9. ^ Hollis, 'Introduction', The Poor Man's Guardian 1831-1835, p. vii.
  10. ^ Brake, L., and Demoor, M., (Eds.) Dictionary of Nineteenth-century Journalism in Great Britain and Ireland (Academia Press and The British Library, 2009; ISBN 978-0-7123-5039-6) p. 281.
  11. ^ Hollis, 'Introduction', The Poor Man's Guardian 1831-1835, p. vii.
  12. ^ Flexner, Helen Hudson, The London Mechanics' Institution: social and cultural foundations 1823-1830 (University College, London, 2014) p. 3. Retrieved 2 April 2020.
  13. ^ Hollis, Patricia, The Pauper Press: A Study in Working-Class Radicalism of the 1830s (Oxford University Press, 1970) p. 311
  14. ^ Prothero, Iowerth, Artisans and Politics in Early Nineteenth-Century London: John Gast and his Times (Dawson, 1979) p. 242.
  15. ^ Lovett, William, Life and Struggles of William Lovett (New York, 1920) p. 43. Retrieved 7 April 2020.
  16. ^ Prothero, p. 243.
  17. ^ Hollis, 'Introduction', The Poor Man's Guardian 1831-1835, pp. ix-xii.
  18. ^ Prothero, pp. 275-285.
  19. ^ Belcham, John, Orator' Hunt: Henry Hunt and English Working Class Radicalism (Breviary Stuff Publications, 2012; ISBN 978-0-9564827-8-5) pp. 148-162.
  20. ^ Claeys, Gregory, Citizens and Saints: Politics and anti-politics in early British Socialism (Cambridge University Press, 1989; ISBN 0-521-36490-6) pp. 174/5, 183-189.
  21. ^ Hollis, The Pauper Press, pp. 102/3.
  22. ^ Prothero, pp. 254/5.
  23. ^ Claeys, p. 188.
  24. ^ Weiner, Joel, The War of the Unstamped (Cornell University Press, 1969) pp. 2-8.
  25. ^ Hollis, Patricia, The Pauper Press, pp. 96-98.
  26. ^ Weiner, The War of the Unstamped, p. 138.
  27. ^ Hollis, The Pauper Press, p. 171.
  28. ^ Wiener, Oxford Dictionary of National Biography.
  29. ^ Wiener, Oxford Dictionary of National Biography.
  30. ^ Hollis, The Pauper Press, pp. 110/11, 282.
  31. ^ Wiener, Oxford Dictionary of National Biography.
  32. ^ Weiner, The War of the Unstamped, p. 145
  33. ^ Hollis, The Pauper Press, p. 162.
  34. ^ Hollis, The Pauper Press, pp. 118/9.
  35. ^ Prothero, p. 308.
  36. ^ Thompson, Dorothy, The Chartists: Popular Politics in the Industrial Revolution (Breviary Stuff, 2013; ISBN 978-0-9570005-3-7) p. 30.
  37. ^ Weiner, The War of the Unstamped, p. 145.
  38. ^ Prothero, pp. 314-316.
  39. ^ Hovell, Mark, The Chartist Movement (Manchester University Press, 1918) pp. 69-76.
  40. ^ Prothero, p. 320.
  41. ^ West, Julius, A History of the Chartist Movement (Constable & Co., 1920) p. 92.
  42. ^ Weiner, Joel, William Lovett (Manchester University Press, 1989; ISBN 0-7190-2173-1) p. 56.
  43. ^ Chase, Malcolm, Chartism: A New History (Manchester University Press, 2007; ISBN 978-0-7190-6087-8) p. 58.
  44. ^ Ashton, Owen, Chartism in Mid Wales [1] (National Library of Wales, Montgomeryshire Collections Vol. 62) p. 23. Retrieved 27 April 2020.
  45. ^ Prothero, pp. 322/3.
  46. ^ Weiner, William Lovett, pp. 55/6.
  47. ^ Weiner, William Lovett, pp. 85/6.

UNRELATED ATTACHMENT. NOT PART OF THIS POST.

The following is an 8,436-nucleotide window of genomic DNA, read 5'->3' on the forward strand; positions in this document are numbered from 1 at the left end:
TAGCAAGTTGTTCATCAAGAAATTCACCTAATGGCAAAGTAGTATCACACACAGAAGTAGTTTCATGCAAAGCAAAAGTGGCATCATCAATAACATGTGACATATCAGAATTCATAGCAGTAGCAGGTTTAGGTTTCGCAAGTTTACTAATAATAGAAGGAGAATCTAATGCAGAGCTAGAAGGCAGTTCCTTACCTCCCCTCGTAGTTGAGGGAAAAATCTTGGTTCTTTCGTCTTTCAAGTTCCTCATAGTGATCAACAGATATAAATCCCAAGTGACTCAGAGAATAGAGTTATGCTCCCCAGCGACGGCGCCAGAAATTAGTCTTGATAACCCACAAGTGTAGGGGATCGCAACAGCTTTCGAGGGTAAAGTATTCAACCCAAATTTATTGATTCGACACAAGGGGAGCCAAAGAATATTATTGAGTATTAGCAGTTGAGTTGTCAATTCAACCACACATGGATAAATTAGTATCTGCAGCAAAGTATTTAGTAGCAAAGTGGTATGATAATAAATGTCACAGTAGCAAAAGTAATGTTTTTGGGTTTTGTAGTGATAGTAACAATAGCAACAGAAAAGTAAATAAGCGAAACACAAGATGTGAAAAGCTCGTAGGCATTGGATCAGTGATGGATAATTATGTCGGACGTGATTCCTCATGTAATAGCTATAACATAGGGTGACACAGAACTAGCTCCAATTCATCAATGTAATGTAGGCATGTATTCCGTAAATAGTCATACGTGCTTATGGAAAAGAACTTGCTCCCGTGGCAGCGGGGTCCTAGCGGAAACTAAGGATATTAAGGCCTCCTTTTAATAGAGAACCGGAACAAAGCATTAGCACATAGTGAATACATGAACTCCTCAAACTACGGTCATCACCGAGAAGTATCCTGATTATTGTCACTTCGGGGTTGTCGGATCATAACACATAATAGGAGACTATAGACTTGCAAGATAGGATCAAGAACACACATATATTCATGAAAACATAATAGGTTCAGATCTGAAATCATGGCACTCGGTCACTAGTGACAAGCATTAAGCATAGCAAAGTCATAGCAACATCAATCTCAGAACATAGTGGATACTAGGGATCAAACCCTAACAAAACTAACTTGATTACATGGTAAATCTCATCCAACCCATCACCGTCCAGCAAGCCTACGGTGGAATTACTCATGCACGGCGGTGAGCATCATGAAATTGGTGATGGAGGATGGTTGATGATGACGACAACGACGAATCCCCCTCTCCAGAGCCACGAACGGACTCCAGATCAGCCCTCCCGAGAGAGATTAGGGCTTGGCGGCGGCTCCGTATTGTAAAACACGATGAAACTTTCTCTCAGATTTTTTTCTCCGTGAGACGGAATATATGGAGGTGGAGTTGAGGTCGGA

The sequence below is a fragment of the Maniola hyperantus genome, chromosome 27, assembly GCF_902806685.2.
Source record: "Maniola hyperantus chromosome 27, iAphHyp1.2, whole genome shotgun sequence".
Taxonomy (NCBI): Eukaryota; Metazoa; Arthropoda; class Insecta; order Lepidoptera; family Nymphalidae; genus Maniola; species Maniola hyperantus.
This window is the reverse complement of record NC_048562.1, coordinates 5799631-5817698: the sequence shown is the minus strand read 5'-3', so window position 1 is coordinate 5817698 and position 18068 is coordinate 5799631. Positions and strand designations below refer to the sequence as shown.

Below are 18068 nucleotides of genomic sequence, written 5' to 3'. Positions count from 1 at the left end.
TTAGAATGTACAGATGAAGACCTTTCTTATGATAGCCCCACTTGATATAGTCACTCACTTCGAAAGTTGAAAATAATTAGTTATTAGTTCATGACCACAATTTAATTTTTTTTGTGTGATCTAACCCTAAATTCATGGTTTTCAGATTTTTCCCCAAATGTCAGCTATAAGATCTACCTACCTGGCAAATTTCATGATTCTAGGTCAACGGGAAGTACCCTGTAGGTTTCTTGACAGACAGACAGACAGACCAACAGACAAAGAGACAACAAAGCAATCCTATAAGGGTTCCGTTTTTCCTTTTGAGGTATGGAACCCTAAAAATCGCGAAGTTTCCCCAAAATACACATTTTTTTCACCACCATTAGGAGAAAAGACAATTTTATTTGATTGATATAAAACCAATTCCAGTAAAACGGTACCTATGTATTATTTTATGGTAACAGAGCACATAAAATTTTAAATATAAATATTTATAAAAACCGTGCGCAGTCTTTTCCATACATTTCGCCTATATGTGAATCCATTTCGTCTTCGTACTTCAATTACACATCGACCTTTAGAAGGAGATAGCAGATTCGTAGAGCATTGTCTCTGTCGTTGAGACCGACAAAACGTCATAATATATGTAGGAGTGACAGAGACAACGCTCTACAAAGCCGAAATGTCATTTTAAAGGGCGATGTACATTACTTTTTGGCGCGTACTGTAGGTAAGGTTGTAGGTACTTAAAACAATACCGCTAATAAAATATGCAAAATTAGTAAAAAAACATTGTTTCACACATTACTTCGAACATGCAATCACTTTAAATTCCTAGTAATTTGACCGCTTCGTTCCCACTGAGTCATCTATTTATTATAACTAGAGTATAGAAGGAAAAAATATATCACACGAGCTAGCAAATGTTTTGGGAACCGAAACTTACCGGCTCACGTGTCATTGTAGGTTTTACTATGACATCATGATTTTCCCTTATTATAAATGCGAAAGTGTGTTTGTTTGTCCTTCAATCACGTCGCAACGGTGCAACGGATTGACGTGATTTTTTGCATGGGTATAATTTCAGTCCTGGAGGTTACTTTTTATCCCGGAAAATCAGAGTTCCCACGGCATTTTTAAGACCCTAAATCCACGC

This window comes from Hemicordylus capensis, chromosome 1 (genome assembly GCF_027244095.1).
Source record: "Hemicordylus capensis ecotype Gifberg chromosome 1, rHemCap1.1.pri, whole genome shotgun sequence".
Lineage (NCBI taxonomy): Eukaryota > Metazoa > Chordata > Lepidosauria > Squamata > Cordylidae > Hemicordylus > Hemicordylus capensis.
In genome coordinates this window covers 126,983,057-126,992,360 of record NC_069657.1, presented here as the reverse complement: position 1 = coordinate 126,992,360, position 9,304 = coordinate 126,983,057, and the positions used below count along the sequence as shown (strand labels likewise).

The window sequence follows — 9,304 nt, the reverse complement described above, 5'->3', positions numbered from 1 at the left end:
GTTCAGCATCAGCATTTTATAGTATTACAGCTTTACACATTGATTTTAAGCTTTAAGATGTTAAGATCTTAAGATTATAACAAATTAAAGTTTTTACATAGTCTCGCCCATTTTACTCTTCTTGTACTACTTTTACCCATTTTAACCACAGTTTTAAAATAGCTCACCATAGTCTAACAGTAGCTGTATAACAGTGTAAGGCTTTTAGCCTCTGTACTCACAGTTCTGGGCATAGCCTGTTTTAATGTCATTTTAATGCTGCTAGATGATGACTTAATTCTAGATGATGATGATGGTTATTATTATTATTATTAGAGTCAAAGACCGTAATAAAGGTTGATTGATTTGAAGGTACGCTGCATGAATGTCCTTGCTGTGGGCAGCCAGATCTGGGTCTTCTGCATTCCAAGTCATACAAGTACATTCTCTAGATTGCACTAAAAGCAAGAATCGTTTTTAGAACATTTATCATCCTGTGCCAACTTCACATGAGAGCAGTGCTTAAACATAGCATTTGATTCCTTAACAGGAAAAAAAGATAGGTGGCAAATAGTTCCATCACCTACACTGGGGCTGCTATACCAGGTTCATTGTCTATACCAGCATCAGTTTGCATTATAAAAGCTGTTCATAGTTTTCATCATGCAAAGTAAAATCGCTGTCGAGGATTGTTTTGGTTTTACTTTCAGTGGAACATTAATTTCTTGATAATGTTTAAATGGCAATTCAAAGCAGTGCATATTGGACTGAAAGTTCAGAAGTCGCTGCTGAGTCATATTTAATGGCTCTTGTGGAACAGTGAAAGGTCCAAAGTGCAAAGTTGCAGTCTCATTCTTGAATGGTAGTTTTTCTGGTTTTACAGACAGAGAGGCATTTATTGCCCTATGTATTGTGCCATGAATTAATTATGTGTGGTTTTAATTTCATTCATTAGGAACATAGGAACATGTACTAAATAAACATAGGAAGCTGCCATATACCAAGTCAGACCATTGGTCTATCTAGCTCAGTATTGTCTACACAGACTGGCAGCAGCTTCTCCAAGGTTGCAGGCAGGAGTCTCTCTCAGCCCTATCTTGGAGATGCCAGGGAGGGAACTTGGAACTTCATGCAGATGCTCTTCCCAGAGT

48. ^ Chase, pp. 176; 184.
  49. ^ Weiner, William Lovett, pp. 87/8.
  50. ^ Weiner, William Lovett, pp. 88; 106.
  51. ^ Wiener, Oxford Dictionary of National Biography.
  52. ^ Wiener, Oxford Dictionary of National Biography.
  53. ^ Hetherington, Henry, Principles and Practice contrasted (1828). Retrieved 5 April 2020.
  54. ^ Hetherington, Henry, Cheap Salvation, or, an Antidote to Priestcraft (1832, reprinted 1843).
  55. ^ Wiener, Oxford Dictionary of National Biography.
  56. ^ Hetherington, Henry, A Full Report of the Trial of Henry Hetherington, on an Indictment for Blasphemy (1840)
  57. ^ Weiner, William Lovett, p. 106.
  58. ^ Harrison, J. F. C., Robert Owen and the Owenites in Britain and America (Routledge and Kegan Paul, 1969) p. 225
  59. ^ Claeys, p. 229.
  60. ^ Royal, Edward Victorian Infidels (Manchester University Press, 1974; ISBN 0-7190-0557-4) p. 148.
  61. ^ Weiner, William Lovett, pp. 46/7; 110-113.
  62. ^ Prothero, Iowerth, "Chartists and Political Refugees", in Freitag, S, (Ed.) Exiles From European Revolutions: Refugees in Mid-Victorian England (Berghahn Books, 2003) p. 218.
  63. ^ Wiener, Oxford Dictionary of National Biography.
  64. ^ Wiener, Oxford Dictionary of National Biography.
  65. ^ National Archives, Address of the People's Charter Union. Retrieved 3 May 2020.
  66. ^ Chartist Ancestors, The People's Charter Union and the Cause of the People. Retrieved 3 May 2020.
  67. ^ Holyoake, G. J., The Life and Character of Henry Hetherington (1849) pp. 8/9.
  68. ^ Wiener, Oxford Dictionary of National Biography.
  69. ^ Holyoake, pp. 9/10.
  70. ^ Wiener, Oxford Dictionary of National Biography.
  71. ^ British Listed Buildings, The Reformers' Memorial.
  72. ^ Brake, L., and Demoor, M., p. 281.
  73. ^ Hollis, The Pauper Press, p. 311

Further reading[edit]

  • Barker, Ambrose George. (1938). Henry Hetherington, 1792-1849: Pioneer in the Freethought and Working Class Struggles of a Hundred Years Ago for the Freedom of the Press. Secular Society.
  • Breton, Bob. "Violence and the Radical Imagination," Victorian Periodicals Review, Spring 2011, Vol. 44 Issue 1, p24-41, focus on the "Poor Man's Guardian"
  • Wiener, Joel H. 'Hetherington, Henry (1792–1849)', Oxford Dictionary of National Biography, Oxford University Press, 2004. Retrieved 2 January 2008

External links[edit]